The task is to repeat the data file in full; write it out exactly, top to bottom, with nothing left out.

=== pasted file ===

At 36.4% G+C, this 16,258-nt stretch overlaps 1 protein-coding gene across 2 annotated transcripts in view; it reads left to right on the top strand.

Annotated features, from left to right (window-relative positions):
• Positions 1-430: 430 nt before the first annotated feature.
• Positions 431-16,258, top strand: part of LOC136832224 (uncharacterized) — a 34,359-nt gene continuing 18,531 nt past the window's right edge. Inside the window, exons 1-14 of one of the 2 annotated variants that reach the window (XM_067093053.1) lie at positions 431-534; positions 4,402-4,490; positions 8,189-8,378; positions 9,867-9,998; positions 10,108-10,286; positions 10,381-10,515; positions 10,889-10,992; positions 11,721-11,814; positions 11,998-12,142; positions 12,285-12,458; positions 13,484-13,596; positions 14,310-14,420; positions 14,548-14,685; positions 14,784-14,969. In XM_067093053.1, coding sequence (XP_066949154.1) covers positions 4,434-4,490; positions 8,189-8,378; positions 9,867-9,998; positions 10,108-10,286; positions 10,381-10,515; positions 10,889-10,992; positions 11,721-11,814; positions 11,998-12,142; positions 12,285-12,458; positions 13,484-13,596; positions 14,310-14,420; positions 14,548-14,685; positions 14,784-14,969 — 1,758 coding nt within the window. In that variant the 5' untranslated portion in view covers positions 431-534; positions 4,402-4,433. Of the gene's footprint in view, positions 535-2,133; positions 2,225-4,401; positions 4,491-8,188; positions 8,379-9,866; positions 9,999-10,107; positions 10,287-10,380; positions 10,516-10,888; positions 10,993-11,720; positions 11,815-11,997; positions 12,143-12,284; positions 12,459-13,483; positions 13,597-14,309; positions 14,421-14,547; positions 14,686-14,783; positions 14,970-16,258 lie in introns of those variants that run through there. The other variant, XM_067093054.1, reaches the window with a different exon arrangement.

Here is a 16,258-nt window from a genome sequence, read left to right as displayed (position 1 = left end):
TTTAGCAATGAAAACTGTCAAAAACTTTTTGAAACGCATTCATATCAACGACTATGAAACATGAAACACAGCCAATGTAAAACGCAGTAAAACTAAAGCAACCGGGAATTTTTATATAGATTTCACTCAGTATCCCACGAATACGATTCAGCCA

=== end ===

At 36.4% G+C, this 16,258-nt stretch overlaps 1 protein-coding gene across 2 annotated transcripts in view; it reads left to right on the top strand.

Annotated features, from left to right (window-relative positions):
• Positions 1-430: 430 nt before the first annotated feature.
• Positions 431-16,258, top strand: part of LOC136832224 (uncharacterized) — a 34,359-nt gene continuing 18,531 nt past the window's right edge. Inside the window, exons 1-14 of one of the 2 annotated variants that reach the window (XM_067093053.1) lie at positions 431-534; positions 4,402-4,490; positions 8,189-8,378; positions 9,867-9,998; positions 10,108-10,286; positions 10,381-10,515; positions 10,889-10,992; positions 11,721-11,814; positions 11,998-12,142; positions 12,285-12,458; positions 13,484-13,596; positions 14,310-14,420; positions 14,548-14,685; positions 14,784-14,969. In XM_067093053.1, coding sequence (XP_066949154.1) covers positions 4,434-4,490; positions 8,189-8,378; positions 9,867-9,998; positions 10,108-10,286; positions 10,381-10,515; positions 10,889-10,992; positions 11,721-11,814; positions 11,998-12,142; positions 12,285-12,458; positions 13,484-13,596; positions 14,310-14,420; positions 14,548-14,685; positions 14,784-14,969 — 1,758 coding nt within the window. In that variant the 5' untranslated portion in view covers positions 431-534; positions 4,402-4,433. Of the gene's footprint in view, positions 535-2,133; positions 2,225-4,401; positions 4,491-8,188; positions 8,379-9,866; positions 9,999-10,107; positions 10,287-10,380; positions 10,516-10,888; positions 10,993-11,720; positions 11,815-11,997; positions 12,143-12,284; positions 12,459-13,483; positions 13,597-14,309; positions 14,421-14,547; positions 14,686-14,783; positions 14,970-16,258 lie in introns of those variants that run through there. The other variant, XM_067093054.1, reaches the window with a different exon arrangement.

Here is a 16,258-nt window from a genome sequence, read left to right as displayed (position 1 = left end):
TTTAGCAATGAAAACTGTCAAAAACTTTTTGAAACGCATTCATATCAACGACTATGAAACATGAAACACAGCCAATGTAAAACGCAGTAAAACTAAAGCAACCGGGAATTTTTATATAGATTTCACTCAGTATCCCACGAATACGATTCAGCCA